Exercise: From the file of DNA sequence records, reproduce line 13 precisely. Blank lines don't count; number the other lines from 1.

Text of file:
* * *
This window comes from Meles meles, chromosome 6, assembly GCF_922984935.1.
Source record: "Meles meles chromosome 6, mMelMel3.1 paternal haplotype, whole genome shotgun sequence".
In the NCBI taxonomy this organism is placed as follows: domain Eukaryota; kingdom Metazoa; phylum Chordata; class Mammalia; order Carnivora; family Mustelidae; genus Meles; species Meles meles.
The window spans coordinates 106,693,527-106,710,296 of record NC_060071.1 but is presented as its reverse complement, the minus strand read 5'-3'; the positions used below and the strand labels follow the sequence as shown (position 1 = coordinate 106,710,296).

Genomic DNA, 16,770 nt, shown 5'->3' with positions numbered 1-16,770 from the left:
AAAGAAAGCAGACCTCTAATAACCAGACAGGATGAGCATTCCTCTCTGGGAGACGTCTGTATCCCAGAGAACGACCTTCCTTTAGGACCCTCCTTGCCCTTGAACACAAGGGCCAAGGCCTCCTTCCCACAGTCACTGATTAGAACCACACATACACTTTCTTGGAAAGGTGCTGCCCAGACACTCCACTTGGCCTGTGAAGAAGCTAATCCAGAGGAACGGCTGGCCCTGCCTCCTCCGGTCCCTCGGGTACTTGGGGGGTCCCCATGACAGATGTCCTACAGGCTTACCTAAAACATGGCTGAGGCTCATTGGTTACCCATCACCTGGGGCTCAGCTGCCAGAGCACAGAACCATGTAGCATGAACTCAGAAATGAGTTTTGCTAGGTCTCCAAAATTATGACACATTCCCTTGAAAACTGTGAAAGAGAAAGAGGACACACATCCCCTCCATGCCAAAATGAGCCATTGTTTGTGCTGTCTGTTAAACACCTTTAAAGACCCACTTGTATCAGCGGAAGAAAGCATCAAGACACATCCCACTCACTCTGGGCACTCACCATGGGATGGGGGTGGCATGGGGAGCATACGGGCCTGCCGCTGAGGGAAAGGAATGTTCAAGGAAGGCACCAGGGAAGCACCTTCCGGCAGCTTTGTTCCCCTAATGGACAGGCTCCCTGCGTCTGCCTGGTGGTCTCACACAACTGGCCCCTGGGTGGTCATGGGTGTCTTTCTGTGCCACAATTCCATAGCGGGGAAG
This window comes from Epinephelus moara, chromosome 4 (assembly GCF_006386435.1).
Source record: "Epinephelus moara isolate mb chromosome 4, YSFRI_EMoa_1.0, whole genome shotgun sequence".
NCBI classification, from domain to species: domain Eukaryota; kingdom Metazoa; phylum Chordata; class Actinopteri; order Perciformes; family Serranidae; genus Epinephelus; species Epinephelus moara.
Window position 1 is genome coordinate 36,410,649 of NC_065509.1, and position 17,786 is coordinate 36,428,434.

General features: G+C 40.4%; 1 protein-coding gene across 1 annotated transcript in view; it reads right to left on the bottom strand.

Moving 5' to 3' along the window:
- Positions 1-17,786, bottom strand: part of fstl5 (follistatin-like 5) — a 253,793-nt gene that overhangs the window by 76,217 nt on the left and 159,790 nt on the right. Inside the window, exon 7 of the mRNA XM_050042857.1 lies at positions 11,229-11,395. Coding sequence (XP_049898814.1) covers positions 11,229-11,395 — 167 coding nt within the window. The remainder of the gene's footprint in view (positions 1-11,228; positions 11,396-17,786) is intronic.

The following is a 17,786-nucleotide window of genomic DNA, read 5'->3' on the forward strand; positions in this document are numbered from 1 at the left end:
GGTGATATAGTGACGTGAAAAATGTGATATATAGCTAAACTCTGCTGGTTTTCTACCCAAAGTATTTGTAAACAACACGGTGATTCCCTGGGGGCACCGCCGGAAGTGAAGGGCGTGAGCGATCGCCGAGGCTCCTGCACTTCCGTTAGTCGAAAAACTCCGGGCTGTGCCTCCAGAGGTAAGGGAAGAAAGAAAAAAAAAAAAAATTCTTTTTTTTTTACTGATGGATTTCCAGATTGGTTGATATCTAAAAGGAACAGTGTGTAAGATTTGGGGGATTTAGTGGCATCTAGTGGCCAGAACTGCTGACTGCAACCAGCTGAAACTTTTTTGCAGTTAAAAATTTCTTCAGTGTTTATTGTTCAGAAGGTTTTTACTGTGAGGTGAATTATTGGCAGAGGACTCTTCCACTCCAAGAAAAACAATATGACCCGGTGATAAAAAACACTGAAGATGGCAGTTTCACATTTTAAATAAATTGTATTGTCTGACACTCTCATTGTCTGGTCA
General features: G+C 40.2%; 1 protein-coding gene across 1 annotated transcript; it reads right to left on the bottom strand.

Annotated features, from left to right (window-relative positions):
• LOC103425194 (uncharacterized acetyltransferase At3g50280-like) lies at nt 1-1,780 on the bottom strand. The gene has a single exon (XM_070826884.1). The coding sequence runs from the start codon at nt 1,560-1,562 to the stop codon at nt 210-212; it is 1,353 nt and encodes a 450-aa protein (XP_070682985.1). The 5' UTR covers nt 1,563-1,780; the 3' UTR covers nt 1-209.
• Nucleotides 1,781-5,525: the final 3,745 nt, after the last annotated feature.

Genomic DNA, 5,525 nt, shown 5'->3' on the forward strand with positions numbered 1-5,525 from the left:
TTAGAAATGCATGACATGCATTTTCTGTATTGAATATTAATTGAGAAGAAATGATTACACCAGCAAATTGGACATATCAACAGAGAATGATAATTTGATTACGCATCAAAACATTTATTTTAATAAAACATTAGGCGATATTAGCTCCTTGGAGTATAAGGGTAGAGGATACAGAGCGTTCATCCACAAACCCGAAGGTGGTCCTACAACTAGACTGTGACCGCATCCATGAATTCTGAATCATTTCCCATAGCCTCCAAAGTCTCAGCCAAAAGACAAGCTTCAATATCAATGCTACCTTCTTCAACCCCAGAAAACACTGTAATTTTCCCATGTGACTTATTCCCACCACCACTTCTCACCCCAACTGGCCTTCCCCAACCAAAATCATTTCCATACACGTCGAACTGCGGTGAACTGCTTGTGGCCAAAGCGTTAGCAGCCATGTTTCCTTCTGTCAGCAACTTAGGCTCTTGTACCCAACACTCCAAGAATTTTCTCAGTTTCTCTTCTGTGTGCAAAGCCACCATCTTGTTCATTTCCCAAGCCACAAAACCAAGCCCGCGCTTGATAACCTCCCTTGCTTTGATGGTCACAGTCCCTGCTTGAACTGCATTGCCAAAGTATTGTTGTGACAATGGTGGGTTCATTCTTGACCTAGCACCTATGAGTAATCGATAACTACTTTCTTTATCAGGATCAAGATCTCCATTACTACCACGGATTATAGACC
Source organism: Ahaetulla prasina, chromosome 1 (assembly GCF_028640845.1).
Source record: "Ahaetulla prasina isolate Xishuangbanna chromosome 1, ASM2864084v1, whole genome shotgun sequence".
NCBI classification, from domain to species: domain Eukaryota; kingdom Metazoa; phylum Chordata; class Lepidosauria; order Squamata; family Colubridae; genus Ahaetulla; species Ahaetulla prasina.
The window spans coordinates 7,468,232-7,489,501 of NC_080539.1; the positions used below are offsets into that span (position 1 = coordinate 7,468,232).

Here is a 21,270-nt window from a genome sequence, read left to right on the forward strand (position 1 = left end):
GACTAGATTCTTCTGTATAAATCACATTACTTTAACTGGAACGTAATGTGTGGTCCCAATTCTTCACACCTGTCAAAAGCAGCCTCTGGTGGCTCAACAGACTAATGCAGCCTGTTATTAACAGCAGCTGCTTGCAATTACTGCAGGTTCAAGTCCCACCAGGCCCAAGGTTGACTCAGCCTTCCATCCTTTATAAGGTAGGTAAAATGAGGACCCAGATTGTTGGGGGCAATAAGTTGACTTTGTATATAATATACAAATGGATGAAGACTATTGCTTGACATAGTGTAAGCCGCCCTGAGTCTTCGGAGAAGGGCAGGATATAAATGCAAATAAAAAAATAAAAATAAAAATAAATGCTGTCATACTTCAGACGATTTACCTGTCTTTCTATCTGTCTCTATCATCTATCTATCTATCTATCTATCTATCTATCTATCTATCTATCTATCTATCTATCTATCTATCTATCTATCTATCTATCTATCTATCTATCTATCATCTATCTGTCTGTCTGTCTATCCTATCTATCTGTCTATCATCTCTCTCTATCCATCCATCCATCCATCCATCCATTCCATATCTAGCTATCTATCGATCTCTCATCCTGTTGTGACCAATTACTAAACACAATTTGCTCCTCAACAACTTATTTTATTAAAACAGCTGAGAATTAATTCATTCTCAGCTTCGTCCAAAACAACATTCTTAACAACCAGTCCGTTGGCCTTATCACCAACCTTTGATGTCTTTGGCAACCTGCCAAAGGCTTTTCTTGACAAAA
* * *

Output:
- Positions 1-17,786, bottom strand: part of fstl5 (follistatin-like 5) — a 253,793-nt gene that overhangs the window by 76,217 nt on the left and 159,790 nt on the right. Inside the window, exon 7 of the mRNA XM_050042857.1 lies at positions 11,229-11,395. Coding sequence (XP_049898814.1) covers positions 11,229-11,395 — 167 coding nt within the window. The remainder of the gene's footprint in view (positions 1-11,228; positions 11,396-17,786) is intronic.